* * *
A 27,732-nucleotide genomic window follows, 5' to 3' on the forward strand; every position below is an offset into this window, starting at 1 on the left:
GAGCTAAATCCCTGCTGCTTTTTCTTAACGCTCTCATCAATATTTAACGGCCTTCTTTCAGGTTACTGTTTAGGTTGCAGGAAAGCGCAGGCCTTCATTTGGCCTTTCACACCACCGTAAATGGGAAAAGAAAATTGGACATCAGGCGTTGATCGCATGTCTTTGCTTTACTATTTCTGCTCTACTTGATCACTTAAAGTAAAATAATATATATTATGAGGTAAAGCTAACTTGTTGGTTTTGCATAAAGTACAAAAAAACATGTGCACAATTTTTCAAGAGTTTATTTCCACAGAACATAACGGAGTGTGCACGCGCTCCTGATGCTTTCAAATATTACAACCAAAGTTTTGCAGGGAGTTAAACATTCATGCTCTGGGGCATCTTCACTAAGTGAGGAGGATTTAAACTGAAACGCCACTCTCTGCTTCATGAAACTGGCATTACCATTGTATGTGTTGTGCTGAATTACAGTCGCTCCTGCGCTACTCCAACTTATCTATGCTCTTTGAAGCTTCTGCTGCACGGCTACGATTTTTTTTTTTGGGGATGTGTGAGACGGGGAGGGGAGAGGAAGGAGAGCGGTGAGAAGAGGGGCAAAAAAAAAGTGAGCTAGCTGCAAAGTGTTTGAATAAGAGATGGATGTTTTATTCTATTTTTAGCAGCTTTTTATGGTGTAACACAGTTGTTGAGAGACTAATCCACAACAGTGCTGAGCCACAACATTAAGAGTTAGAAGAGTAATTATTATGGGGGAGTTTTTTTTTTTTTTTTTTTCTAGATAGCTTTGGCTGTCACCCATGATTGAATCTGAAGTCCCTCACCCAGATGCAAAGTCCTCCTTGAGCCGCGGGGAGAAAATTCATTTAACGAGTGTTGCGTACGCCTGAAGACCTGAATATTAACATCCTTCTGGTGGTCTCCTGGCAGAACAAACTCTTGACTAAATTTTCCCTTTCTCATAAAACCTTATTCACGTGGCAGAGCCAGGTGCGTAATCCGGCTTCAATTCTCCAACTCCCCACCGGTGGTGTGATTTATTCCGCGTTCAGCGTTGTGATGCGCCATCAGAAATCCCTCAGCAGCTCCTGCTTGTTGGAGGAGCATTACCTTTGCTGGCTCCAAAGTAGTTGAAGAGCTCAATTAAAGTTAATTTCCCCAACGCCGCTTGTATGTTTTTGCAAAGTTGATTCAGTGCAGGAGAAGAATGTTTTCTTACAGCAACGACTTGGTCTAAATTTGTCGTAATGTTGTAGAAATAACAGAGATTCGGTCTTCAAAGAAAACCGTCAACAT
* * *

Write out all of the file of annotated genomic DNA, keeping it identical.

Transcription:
A 27,732-nucleotide genomic window follows, 5' to 3' on the forward strand; every position below is an offset into this window, starting at 1 on the left:
GAGCTAAATCCCTGCTGCTTTTTCTTAACGCTCTCATCAATATTTAACGGCCTTCTTTCAGGTTACTGTTTAGGTTGCAGGAAAGCGCAGGCCTTCATTTGGCCTTTCACACCACCGTAAATGGGAAAAGAAAATTGGACATCAGGCGTTGATCGCATGTCTTTGCTTTACTATTTCTGCTCTACTTGATCACTTAAAGTAAAATAATATATATTATGAGGTAAAGCTAACTTGTTGGTTTTGCATAAAGTACAAAAAAACATGTGCACAATTTTTCAAGAGTTTATTTCCACAGAACATAACGGAGTGTGCACGCGCTCCTGATGCTTTCAAATATTACAACCAAAGTTTTGCAGGGAGTTAAACATTCATGCTCTGGGGCATCTTCACTAAGTGAGGAGGATTTAAACTGAAACGCCACTCTCTGCTTCATGAAACTGGCATTACCATTGTATGTGTTGTGCTGAATTACAGTCGCTCCTGCGCTACTCCAACTTATCTATGCTCTTTGAAGCTTCTGCTGCACGGCTACGATTTTTTTTTTTGGGGATGTGTGAGACGGGGAGGGGAGAGGAAGGAGAGCGGTGAGAAGAGGGGCAAAAAAAAAGTGAGCTAGCTGCAAAGTGTTTGAATAAGAGATGGATGTTTTATTCTATTTTTAGCAGCTTTTTATGGTGTAACACAGTTGTTGAGAGACTAATCCACAACAGTGCTGAGCCACAACATTAAGAGTTAGAAGAGTAATTATTATGGGGGAGTTTTTTTTTTTTTTTTTTTCTAGATAGCTTTGGCTGTCACCCATGATTGAATCTGAAGTCCCTCACCCAGATGCAAAGTCCTCCTTGAGCCGCGGGGAGAAAATTCATTTAACGAGTGTTGCGTACGCCTGAAGACCTGAATATTAACATCCTTCTGGTGGTCTCCTGGCAGAACAAACTCTTGACTAAATTTTCCCTTTCTCATAAAACCTTATTCACGTGGCAGAGCCAGGTGCGTAATCCGGCTTCAATTCTCCAACTCCCCACCGGTGGTGTGATTTATTCCGCGTTCAGCGTTGTGATGCGCCATCAGAAATCCCTCAGCAGCTCCTGCTTGTTGGAGGAGCATTACCTTTGCTGGCTCCAAAGTAGTTGAAGAGCTCAATTAAAGTTAATTTCCCCAACGCCGCTTGTATGTTTTTGCAAAGTTGATTCAGTGCAGGAGAAGAATGTTTTCTTACAGCAACGACTTGGTCTAAATTTGTCGTAATGTTGTAGAAATAACAGAGATTCGGTCTTCAAAGAAAACCGTCAACAT